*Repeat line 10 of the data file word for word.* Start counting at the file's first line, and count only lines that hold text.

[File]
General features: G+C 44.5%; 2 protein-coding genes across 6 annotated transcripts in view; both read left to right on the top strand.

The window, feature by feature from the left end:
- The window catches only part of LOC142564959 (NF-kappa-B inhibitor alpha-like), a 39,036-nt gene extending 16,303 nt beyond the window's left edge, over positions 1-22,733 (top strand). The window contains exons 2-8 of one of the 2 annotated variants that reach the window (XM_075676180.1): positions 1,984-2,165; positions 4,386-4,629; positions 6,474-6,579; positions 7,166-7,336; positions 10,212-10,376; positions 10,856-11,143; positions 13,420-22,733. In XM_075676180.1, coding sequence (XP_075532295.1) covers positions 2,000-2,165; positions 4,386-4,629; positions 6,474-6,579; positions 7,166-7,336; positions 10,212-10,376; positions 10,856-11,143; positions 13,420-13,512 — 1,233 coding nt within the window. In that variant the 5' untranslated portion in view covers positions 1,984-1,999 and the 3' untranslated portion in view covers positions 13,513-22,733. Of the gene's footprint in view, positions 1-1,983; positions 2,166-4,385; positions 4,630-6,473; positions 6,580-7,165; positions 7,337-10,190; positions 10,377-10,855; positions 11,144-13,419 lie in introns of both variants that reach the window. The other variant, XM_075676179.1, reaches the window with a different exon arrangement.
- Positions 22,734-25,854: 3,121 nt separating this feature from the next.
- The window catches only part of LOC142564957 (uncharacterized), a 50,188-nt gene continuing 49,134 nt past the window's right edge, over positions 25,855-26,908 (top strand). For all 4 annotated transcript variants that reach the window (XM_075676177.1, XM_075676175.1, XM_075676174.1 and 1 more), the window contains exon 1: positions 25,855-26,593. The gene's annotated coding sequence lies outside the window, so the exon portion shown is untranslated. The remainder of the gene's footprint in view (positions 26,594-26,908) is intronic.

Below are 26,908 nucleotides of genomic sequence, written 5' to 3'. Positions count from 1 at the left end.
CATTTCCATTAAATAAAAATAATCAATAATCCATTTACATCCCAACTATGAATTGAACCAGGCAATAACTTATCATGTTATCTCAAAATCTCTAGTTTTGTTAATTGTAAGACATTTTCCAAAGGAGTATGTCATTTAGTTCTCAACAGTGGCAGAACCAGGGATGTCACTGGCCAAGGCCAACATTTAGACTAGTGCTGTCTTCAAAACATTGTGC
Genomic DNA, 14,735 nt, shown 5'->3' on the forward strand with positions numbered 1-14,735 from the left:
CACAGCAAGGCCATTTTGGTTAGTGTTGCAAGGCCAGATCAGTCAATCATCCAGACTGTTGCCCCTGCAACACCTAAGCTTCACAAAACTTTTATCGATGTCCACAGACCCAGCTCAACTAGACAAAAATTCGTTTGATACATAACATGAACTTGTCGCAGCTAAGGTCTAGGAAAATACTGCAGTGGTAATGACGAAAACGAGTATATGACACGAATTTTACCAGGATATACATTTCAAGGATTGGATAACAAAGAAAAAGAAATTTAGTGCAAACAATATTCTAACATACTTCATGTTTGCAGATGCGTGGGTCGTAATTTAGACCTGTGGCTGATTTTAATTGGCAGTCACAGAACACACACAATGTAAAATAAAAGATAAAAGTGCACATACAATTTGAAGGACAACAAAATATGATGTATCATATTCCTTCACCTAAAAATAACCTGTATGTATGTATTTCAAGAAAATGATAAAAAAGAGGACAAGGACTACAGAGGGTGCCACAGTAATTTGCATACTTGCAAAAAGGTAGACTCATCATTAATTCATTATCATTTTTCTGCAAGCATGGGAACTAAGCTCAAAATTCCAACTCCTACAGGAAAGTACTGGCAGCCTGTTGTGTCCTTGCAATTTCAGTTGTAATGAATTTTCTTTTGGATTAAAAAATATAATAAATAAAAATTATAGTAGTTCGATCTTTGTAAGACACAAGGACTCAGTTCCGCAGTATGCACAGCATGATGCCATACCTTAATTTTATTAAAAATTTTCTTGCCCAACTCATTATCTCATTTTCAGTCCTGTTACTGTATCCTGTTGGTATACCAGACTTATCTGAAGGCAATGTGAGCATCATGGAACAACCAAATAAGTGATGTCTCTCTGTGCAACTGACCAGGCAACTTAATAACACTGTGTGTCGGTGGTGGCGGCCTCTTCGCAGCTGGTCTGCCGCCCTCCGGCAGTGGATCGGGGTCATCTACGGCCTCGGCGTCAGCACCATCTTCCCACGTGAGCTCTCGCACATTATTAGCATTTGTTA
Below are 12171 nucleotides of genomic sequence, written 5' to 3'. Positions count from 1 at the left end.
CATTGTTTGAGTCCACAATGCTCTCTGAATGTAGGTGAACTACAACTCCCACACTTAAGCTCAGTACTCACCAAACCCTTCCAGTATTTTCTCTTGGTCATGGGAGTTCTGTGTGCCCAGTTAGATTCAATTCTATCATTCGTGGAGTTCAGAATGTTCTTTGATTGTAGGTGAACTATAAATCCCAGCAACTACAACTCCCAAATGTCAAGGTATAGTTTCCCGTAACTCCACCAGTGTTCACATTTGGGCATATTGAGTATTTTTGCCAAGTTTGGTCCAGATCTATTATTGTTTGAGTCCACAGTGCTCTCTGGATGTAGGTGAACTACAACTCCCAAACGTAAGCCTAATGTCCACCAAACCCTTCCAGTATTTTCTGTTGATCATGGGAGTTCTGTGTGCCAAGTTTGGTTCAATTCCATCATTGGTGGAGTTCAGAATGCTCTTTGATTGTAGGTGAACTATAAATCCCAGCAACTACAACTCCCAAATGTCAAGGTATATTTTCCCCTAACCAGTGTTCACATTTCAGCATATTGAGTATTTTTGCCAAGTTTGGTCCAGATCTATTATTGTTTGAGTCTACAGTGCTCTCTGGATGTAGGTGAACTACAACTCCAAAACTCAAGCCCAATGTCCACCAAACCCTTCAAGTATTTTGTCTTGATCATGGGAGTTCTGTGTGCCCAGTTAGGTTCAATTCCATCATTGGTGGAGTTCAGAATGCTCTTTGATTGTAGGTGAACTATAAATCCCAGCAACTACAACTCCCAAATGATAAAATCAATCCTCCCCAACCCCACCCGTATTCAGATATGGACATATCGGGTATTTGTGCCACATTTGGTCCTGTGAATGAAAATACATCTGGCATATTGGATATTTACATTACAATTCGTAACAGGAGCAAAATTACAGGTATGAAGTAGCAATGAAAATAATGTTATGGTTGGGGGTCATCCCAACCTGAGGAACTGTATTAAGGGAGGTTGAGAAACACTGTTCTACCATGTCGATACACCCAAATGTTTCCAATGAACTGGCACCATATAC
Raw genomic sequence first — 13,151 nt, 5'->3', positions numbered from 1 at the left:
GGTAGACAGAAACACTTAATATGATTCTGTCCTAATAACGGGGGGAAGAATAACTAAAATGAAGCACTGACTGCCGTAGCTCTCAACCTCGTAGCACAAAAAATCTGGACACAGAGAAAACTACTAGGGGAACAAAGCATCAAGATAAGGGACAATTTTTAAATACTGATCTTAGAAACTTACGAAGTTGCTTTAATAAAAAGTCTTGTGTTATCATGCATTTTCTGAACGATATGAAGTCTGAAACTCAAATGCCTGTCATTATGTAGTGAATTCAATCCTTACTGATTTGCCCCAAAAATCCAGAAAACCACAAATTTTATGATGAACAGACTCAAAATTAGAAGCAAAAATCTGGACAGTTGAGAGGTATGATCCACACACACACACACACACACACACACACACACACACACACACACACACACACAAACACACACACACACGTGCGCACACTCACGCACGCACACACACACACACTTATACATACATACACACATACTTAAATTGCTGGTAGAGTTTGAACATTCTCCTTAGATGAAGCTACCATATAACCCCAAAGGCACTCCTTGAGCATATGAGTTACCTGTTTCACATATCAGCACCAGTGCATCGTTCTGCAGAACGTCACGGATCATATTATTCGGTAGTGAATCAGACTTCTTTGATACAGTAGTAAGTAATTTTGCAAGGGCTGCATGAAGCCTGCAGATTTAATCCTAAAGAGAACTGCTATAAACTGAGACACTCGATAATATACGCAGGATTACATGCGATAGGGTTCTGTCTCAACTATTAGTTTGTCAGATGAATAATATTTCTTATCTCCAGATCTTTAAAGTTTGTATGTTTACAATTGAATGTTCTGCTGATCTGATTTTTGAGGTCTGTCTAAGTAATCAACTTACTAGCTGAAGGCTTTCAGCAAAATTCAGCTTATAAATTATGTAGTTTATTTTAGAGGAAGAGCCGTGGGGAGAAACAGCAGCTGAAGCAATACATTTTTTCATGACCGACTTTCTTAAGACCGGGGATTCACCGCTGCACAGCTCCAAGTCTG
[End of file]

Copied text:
Below are 12171 nucleotides of genomic sequence, written 5' to 3'. Positions count from 1 at the left end.